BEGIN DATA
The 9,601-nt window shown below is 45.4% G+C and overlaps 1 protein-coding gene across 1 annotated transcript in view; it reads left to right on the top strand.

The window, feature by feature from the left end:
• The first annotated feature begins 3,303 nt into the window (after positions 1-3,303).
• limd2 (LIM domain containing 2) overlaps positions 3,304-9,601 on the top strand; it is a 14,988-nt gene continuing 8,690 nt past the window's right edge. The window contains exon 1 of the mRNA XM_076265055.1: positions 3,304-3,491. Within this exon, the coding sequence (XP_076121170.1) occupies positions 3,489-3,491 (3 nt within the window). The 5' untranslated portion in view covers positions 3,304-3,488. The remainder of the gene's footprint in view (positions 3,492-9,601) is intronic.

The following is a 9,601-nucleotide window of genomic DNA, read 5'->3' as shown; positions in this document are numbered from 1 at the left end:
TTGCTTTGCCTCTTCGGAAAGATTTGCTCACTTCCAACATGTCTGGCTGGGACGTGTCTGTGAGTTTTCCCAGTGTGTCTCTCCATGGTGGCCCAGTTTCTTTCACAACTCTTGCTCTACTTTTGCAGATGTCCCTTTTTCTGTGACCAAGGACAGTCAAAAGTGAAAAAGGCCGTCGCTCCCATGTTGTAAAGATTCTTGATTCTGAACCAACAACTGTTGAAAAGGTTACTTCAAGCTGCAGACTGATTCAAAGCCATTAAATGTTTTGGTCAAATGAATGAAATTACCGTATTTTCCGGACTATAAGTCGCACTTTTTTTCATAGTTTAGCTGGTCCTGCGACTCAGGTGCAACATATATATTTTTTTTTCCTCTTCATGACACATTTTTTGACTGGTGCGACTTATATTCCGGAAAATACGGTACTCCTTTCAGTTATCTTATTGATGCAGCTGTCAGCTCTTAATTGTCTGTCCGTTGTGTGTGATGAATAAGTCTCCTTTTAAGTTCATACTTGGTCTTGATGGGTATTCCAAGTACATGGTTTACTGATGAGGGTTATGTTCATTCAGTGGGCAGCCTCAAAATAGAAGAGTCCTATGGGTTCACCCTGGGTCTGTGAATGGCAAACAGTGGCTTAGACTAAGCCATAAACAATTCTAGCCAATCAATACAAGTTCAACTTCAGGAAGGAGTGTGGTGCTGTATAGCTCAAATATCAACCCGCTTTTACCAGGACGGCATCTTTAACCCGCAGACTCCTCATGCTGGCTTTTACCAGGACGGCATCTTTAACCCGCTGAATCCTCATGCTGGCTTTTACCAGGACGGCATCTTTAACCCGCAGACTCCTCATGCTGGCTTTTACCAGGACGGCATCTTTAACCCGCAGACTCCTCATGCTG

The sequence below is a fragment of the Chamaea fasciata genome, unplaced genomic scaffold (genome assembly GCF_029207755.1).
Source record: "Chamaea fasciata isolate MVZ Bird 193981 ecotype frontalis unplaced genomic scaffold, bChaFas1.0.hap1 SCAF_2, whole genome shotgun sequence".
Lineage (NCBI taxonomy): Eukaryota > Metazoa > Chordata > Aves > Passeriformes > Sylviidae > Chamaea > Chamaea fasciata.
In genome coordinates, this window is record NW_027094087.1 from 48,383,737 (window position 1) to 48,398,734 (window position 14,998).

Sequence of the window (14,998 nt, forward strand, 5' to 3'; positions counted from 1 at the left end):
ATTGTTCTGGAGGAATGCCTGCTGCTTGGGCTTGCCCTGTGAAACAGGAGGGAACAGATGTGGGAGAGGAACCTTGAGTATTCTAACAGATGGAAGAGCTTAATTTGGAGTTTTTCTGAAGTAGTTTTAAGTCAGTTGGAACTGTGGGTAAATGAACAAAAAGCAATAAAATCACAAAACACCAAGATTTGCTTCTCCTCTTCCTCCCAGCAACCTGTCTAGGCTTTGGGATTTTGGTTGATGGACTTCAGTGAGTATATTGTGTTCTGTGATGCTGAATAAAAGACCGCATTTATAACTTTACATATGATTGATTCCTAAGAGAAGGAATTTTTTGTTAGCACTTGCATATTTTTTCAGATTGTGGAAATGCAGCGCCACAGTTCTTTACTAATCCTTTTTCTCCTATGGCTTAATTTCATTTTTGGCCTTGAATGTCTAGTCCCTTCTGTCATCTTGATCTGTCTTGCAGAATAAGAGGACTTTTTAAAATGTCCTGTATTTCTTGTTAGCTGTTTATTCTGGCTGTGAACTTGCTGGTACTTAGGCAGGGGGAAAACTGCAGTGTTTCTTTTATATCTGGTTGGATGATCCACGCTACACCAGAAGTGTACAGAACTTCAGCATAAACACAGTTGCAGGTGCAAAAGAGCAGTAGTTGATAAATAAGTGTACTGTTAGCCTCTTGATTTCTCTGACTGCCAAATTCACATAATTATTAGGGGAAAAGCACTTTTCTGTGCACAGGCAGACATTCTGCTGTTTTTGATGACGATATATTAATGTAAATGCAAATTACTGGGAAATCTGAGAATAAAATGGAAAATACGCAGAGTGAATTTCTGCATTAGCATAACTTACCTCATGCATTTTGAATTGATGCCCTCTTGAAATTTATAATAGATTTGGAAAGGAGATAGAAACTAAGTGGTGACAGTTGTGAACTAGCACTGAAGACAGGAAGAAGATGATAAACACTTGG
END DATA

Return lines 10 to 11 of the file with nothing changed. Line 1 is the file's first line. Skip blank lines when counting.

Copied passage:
In genome coordinates, this window is record NW_027094087.1 from 48,383,737 (window position 1) to 48,398,734 (window position 14,998).

Sequence of the window (14,998 nt, forward strand, 5' to 3'; positions counted from 1 at the left end):